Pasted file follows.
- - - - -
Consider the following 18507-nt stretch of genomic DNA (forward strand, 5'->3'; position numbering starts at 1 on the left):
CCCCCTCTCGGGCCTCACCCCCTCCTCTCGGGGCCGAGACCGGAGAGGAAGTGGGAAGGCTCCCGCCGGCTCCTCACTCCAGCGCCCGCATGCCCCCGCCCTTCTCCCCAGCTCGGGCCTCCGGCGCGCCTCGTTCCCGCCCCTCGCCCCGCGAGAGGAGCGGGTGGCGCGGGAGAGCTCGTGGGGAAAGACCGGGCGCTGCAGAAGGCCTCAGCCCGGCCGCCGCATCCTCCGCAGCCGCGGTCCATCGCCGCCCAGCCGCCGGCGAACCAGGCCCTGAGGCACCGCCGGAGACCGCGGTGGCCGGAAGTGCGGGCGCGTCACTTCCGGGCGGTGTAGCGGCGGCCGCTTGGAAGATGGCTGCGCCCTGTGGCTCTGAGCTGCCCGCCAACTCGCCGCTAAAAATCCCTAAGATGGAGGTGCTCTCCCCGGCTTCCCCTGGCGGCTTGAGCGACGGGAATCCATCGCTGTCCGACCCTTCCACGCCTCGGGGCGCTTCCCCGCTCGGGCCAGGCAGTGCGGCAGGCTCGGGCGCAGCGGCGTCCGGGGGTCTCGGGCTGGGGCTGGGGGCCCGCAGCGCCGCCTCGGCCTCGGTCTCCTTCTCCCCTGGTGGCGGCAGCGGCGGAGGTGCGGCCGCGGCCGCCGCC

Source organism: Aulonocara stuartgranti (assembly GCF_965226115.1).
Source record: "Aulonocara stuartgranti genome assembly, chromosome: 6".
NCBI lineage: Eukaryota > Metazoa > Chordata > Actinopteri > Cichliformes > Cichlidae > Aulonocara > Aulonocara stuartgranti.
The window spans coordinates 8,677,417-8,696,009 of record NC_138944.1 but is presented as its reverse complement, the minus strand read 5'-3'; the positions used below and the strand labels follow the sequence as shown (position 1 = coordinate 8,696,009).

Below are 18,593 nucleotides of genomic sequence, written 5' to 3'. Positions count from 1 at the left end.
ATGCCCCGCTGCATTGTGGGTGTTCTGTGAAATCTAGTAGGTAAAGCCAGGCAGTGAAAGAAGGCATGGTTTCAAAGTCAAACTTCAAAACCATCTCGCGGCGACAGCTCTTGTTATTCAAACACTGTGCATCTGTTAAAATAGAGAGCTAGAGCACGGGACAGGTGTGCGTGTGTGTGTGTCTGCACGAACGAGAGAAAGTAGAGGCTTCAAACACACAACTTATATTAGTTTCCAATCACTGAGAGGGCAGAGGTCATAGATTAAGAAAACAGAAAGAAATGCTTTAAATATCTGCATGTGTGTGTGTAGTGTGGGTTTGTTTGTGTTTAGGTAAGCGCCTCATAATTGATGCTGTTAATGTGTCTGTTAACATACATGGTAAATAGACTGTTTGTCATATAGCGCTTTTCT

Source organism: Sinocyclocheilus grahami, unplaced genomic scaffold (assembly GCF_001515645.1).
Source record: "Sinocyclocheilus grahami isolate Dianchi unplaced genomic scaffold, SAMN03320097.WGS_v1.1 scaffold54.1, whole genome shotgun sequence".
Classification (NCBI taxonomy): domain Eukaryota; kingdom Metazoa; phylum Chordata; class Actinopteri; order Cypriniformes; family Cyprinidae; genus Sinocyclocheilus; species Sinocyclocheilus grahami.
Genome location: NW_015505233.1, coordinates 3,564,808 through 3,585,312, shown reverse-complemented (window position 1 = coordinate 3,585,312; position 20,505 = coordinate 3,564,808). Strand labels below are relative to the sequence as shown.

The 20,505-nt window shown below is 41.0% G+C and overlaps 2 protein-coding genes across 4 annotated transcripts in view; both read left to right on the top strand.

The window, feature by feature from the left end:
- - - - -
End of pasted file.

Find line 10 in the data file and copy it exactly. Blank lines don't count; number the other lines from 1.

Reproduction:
Source record: "Sinocyclocheilus grahami isolate Dianchi unplaced genomic scaffold, SAMN03320097.WGS_v1.1 scaffold54.1, whole genome shotgun sequence".